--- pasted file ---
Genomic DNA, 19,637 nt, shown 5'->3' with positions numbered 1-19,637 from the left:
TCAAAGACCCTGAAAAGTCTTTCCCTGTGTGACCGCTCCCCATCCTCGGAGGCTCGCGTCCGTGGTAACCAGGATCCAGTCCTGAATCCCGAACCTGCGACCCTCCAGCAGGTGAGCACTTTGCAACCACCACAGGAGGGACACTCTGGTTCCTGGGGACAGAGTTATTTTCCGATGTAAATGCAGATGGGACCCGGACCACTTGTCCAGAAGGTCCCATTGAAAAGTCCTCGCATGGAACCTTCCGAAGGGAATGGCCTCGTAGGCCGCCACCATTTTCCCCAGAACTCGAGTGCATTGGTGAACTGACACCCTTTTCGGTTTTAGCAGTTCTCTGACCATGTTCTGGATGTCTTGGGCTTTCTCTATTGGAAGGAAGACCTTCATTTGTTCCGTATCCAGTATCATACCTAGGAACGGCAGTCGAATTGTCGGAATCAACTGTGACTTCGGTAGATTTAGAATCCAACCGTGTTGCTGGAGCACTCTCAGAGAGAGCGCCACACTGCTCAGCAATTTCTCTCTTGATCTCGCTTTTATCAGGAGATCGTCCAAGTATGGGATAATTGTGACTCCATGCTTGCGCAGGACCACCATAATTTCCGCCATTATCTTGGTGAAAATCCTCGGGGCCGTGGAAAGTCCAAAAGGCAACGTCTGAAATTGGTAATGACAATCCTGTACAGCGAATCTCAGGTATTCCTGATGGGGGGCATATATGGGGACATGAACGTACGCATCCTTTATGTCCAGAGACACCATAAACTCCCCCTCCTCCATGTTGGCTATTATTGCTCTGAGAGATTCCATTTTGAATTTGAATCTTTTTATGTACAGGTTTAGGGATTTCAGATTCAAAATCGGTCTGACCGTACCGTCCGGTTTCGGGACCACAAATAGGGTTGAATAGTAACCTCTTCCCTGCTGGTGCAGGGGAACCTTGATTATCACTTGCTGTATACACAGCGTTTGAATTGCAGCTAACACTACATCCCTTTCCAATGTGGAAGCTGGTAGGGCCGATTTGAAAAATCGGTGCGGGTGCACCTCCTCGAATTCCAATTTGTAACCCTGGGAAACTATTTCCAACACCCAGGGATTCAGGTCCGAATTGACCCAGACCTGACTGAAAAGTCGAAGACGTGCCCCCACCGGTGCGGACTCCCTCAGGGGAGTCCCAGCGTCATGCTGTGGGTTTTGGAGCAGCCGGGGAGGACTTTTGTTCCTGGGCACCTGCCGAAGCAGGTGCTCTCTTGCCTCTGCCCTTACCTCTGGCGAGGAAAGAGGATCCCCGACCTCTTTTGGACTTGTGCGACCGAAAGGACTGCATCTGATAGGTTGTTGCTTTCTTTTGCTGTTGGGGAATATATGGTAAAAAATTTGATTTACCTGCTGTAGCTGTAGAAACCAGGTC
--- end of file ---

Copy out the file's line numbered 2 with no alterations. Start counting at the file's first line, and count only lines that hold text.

TCAAAGACCCTGAAAAGTCTTTCCCTGTGTGACCGCTCCCCATCCTCGGAGGCTCGCGTCCGTGGTAACCAGGATCCAGTCCTGAATCCCGAACCTGCGACCCTCCAGCAGGTGAGCACTTTGCAACCACCACAGGAGGGACACTCTGGTTCCTGGGGACAGAGTTATTTTCCGATGTAAATGCAGATGGGACCCGGACCACTTGTCCAGAAGGTCCCATTGAAAAGTCCTCGCATGGAACCTTCCGAAGGGAATGGCCTCGTAGGCCGCCACCATTTTCCCCAGAACTCGAGTGCATTGGTGAACTGACACCCTTTTCGGTTTTAGCAGTTCTCTGACCATGTTCTGGATGTCTTGGGCTTTCTCTATTGGAAGGAAGACCTTCATTTGTTCCGTATCCAGTATCATACCTAGGAACGGCAGTCGAATTGTCGGAATCAACTGTGACTTCGGTAGATTTAGAATCCAACCGTGTTGCTGGAGCACTCTCAGAGAGAGCGCCACACTGCTCAGCAATTTCTCTCTTGATCTCGCTTTTATCAGGAGATCGTCCAAGTATGGGATAATTGTGACTCCATGCTTGCGCAGGACCACCATAATTTCCGCCATTATCTTGGTGAAAATCCTCGGGGCCGTGGAAAGTCCAAAAGGCAACGTCTGAAATTGGTAATGACAATCCTGTACAGCGAATCTCAGGTATTCCTGATGGGGGGCATATATGGGGACATGAACGTACGCATCCTTTATGTCCAGAGACACCATAAACTCCCCCTCCTCCATGTTGGCTATTATTGCTCTGAGAGATTCCATTTTGAATTTGAATCTTTTTATGTACAGGTTTAGGGATTTCAGATTCAAAATCGGTCTGACCGTACCGTCCGGTTTCGGGACCACAAATAGGGTTGAATAGTAACCTCTTCCCTGCTGGTGCAGGGGAACCTTGATTATCACTTGCTGTATACACAGCGTTTGAATTGCAGCTAACACTACATCCCTTTCCAATGTGGAAGCTGGTAGGGCCGATTTGAAAAATCGGTGCGGGTGCACCTCCTCGAATTCCAATTTGTAACCCTGGGAAACTATTTCCAACACCCAGGGATTCAGGTCCGAATTGACCCAGACCTGACTGAAAAGTCGAAGACGTGCCCCCACCGGTGCGGACTCCCTCAGGGGAGTCCCAGCGTCATGCTGTGGGTTTTGGAGCAGCCGGGGAGGACTTTTGTTCCTGGGCACCTGCCGAAGCAGGTGCTCTCTTGCCTCTGCCCTTACCTCTGGCGAGGAAAGAGGATCCCCGACCTCTTTTGGACTTGTGCGACCGAAAGGACTGCATCTGATAGGTTGTTGCTTTCTTTTGCTGTTGGGGAATATATGGTAAAAAATTTGATTTACCTGCTGTAGCTGTAGAAACCAGGTC